I am the church! You are the church!
We are the church together!
All who follow Jesus,
all around the world!
Yes, we’re the church together!
This verse of the hymn brings to mind yet another instance that brought home for me how OSP is the embodiment of “the church.” We have a strong and vibrant Church School for our children, a place where their young lives may be continuously changed for the better as they grow and learn in an open, supportive environment. Much care is given to ensure that the children of our parish always know how “we cherish [them] so they know they are cherished by God.”* One Sunday during Communion, I saw young Henry, not even three years old, walking up for communion intently looking at his hands, which were folded to receive the host. It “made my heart sing”* to know that even at this tender age, Henry has been given kind and appropriate instructions during the Children’s Worship on how to approach communion and he has taken it to heart.
There are many stories similar to mine in the pews of OSP. I imagine you have a few of your own that you could relate, and I hope that you will share them both at OSP and beyond so that we all may rejoice and be changed.
I am the church! You are the church!
We are the church together!
All who follow Jesus,
all around the world!
Yes, we’re the church together!
*Favorite sayings of Reverend Mary Luck Stanley, Associate Rector, OSP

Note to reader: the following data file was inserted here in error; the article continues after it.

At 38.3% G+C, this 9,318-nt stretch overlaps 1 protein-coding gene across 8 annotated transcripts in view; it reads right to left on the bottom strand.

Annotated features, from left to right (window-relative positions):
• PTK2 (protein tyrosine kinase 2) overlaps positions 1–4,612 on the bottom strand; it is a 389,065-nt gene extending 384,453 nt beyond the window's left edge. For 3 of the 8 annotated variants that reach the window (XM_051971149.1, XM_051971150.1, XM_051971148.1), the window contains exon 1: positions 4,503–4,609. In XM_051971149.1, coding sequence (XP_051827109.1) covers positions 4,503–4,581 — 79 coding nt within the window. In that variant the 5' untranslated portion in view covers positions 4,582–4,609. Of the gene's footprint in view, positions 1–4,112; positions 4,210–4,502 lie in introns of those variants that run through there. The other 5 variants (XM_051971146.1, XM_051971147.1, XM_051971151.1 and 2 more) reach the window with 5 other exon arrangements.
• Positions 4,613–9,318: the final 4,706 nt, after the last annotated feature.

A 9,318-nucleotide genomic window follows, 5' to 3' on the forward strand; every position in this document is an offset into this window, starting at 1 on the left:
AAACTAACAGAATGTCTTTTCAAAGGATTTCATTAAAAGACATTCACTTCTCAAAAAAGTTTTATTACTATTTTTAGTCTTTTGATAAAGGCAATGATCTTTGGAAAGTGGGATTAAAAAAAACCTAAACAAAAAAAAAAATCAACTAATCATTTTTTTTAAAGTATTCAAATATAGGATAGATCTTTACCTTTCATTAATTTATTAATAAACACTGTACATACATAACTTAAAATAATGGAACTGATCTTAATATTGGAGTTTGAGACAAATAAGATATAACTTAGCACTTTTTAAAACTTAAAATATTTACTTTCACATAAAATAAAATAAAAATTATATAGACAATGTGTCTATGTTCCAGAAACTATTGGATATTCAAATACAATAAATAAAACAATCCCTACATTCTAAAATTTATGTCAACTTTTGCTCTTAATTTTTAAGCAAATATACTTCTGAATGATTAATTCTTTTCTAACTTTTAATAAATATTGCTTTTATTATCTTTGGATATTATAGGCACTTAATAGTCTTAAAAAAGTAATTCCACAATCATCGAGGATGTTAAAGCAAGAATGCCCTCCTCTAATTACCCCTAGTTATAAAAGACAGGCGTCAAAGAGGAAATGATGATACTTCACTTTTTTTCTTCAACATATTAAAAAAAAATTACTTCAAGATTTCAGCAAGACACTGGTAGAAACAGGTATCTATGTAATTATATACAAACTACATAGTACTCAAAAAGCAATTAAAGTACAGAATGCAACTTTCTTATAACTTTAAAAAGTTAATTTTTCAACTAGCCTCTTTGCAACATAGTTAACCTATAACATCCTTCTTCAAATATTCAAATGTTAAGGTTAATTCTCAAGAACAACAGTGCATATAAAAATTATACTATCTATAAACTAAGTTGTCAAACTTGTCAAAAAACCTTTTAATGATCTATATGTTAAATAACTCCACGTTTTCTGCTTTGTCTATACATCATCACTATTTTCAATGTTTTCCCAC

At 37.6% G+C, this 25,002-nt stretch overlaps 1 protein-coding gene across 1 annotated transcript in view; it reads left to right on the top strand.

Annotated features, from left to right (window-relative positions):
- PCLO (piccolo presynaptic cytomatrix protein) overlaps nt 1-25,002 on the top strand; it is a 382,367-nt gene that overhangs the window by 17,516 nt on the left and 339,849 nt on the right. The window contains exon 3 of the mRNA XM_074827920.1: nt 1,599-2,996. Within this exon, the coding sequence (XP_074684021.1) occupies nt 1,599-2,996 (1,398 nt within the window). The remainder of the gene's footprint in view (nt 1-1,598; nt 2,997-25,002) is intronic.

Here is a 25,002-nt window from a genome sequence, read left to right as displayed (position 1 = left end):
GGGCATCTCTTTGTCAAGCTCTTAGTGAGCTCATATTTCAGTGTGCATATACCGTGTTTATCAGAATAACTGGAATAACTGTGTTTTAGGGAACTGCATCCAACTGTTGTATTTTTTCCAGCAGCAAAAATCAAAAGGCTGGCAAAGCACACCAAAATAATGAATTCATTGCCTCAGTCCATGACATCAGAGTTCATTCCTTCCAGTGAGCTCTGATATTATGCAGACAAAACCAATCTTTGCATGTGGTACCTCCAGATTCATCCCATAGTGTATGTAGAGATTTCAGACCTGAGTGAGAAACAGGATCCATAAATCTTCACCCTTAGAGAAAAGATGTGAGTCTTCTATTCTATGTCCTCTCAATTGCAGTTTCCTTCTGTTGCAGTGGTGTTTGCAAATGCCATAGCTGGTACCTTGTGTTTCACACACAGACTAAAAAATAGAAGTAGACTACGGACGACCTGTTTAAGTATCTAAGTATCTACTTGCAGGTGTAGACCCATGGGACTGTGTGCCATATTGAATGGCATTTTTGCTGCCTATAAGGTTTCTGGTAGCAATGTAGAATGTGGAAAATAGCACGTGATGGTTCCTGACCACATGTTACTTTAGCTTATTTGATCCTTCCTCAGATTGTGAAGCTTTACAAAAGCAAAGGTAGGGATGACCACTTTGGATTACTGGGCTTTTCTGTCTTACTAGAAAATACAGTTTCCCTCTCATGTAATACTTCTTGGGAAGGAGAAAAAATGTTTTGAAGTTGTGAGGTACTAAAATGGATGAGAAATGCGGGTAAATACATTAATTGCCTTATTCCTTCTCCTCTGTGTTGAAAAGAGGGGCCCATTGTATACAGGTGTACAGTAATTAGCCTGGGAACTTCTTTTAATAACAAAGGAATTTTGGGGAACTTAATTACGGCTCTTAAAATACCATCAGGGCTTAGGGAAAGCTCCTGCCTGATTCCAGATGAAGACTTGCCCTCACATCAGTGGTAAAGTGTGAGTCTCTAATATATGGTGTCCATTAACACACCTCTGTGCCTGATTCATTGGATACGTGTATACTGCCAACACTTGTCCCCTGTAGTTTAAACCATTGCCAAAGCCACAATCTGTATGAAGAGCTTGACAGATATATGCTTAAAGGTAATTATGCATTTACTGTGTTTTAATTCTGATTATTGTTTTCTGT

This past Sunday, The Reverend Mary Luck Stanley gave a sermon on John 5:5-9:
One man was there who had been ill for thirty-eight years. When Jesus saw him lying there and knew that he had been there a long time, he said to him, “Do you want to be made well?” The sick man answered him, “Sir, I have no one to put me into the pool when the water is stirred up; and while I am making my way, someone else steps down ahead of me.” Jesus said to him, “Stand up, take your mat and walk.” At once the man was made well, and he took up his mat and began to walk. Now that day was a Sabbath.
Mary made an excellent observation in her sermon, highlighting the fact that a major turning point in this passage is the moment when the ill man finally makes and gives voice to the decision to be made well. By asking the man if he wanted to be made well, Jesus showed him respect and care, giving him hope, while also still leaving the power of choice entirely within the man’s hands. Instead of telling the man what he needed, Jesus asked what he needed–what he wanted.